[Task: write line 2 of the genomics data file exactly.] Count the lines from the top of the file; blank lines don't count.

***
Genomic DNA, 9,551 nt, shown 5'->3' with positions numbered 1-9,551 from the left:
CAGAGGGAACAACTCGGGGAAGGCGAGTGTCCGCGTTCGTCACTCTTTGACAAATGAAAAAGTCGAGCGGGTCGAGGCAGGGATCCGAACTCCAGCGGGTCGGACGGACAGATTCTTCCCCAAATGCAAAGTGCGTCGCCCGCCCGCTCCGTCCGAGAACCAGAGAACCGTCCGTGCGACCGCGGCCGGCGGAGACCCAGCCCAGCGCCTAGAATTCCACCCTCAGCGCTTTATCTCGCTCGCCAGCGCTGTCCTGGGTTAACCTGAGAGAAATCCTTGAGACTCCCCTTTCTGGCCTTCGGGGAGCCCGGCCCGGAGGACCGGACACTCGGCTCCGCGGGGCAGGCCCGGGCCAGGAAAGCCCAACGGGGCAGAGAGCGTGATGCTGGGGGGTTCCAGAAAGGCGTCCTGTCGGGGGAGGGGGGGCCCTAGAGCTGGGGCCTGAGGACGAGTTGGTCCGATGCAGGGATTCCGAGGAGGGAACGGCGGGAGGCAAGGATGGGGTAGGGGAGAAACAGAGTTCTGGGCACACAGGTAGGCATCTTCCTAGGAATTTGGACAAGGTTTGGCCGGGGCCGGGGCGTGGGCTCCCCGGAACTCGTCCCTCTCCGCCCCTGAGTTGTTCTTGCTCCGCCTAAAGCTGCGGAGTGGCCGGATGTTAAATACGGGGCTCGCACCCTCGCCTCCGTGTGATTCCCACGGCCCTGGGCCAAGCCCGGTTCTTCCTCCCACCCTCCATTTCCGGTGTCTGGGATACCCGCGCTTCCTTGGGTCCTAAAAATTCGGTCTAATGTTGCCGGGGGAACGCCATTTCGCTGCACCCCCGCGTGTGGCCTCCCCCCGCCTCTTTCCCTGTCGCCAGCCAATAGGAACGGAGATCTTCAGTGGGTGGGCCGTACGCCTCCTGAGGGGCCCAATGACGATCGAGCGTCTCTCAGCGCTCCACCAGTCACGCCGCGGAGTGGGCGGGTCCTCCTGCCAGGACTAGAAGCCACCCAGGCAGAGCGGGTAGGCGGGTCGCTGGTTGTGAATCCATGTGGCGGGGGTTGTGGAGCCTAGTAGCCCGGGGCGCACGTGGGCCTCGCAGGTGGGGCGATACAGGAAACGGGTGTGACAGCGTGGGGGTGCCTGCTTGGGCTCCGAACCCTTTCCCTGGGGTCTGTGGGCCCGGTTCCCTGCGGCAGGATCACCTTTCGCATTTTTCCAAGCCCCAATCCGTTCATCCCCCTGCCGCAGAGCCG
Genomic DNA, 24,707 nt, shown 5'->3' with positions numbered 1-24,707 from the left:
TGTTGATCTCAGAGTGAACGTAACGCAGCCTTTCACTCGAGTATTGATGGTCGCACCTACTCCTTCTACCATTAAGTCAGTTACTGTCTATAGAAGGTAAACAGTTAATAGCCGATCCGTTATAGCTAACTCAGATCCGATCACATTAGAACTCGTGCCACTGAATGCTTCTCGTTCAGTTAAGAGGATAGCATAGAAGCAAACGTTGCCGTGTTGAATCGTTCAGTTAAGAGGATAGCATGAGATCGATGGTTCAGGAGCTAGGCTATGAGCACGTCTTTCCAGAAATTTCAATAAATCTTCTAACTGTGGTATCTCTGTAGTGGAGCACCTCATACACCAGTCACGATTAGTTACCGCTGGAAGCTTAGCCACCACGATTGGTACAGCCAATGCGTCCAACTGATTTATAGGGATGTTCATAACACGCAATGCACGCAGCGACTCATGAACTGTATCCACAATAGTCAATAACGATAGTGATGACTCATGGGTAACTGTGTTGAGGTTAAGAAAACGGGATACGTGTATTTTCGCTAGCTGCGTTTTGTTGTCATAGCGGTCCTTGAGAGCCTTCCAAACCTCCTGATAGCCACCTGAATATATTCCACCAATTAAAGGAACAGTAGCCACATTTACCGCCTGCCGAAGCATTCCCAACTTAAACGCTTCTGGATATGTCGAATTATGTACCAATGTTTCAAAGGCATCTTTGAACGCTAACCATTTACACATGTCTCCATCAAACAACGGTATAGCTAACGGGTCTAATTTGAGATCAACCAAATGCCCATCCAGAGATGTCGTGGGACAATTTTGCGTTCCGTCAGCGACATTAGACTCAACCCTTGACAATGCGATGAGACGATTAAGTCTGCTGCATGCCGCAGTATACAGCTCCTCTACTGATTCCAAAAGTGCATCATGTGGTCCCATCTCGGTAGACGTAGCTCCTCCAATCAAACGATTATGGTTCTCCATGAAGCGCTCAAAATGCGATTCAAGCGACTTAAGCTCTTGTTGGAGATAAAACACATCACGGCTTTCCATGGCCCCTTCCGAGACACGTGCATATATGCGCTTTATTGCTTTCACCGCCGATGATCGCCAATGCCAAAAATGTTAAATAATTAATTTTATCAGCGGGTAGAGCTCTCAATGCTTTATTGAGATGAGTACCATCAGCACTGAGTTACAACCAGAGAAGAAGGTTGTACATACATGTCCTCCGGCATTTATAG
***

CAGAGGGAACAACTCGGGGAAGGCGAGTGTCCGCGTTCGTCACTCTTTGACAAATGAAAAAGTCGAGCGGGTCGAGGCAGGGATCCGAACTCCAGCGGGTCGGACGGACAGATTCTTCCCCAAATGCAAAGTGCGTCGCCCGCCCGCTCCGTCCGAGAACCAGAGAACCGTCCGTGCGACCGCGGCCGGCGGAGACCCAGCCCAGCGCCTAGAATTCCACCCTCAGCGCTTTATCTCGCTCGCCAGCGCTGTCCTGGGTTAACCTGAGAGAAATCCTTGAGACTCCCCTTTCTGGCCTTCGGGGAGCCCGGCCCGGAGGACCGGACACTCGGCTCCGCGGGGCAGGCCCGGGCCAGGAAAGCCCAACGGGGCAGAGAGCGTGATGCTGGGGGGTTCCAGAAAGGCGTCCTGTCGGGGGAGGGGGGGCCCTAGAGCTGGGGCCTGAGGACGAGTTGGTCCGATGCAGGGATTCCGAGGAGGGAACGGCGGGAGGCAAGGATGGGGTAGGGGAGAAACAGAGTTCTGGGCACACAGGTAGGCATCTTCCTAGGAATTTGGACAAGGTTTGGCCGGGGCCGGGGCGTGGGCTCCCCGGAACTCGTCCCTCTCCGCCCCTGAGTTGTTCTTGCTCCGCCTAAAGCTGCGGAGTGGCCGGATGTTAAATACGGGGCTCGCACCCTCGCCTCCGTGTGATTCCCACGGCCCTGGGCCAAGCCCGGTTCTTCCTCCCACCCTCCATTTCCGGTGTCTGGGATACCCGCGCTTCCTTGGGTCCTAAAAATTCGGTCTAATGTTGCCGGGGGAACGCCATTTCGCTGCACCCCCGCGTGTGGCCTCCCCCCGCCTCTTTCCCTGTCGCCAGCCAATAGGAACGGAGATCTTCAGTGGGTGGGCCGTACGCCTCCTGAGGGGCCCAATGACGATCGAGCGTCTCTCAGCGCTCCACCAGTCACGCCGCGGAGTGGGCGGGTCCTCCTGCCAGGACTAGAAGCCACCCAGGCAGAGCGGGTAGGCGGGTCGCTGGTTGTGAATCCATGTGGCGGGGGTTGTGGAGCCTAGTAGCCCGGGGCGCACGTGGGCCTCGCAGGTGGGGCGATACAGGAAACGGGTGTGACAGCGTGGGGGTGCCTGCTTGGGCTCCGAACCCTTTCCCTGGGGTCTGTGGGCCCGGTTCCCTGCGGCAGGATCACCTTTCGCATTTTTCCAAGCCCCAATCCGTTCATCCCCCTGCCGCAGAGCCG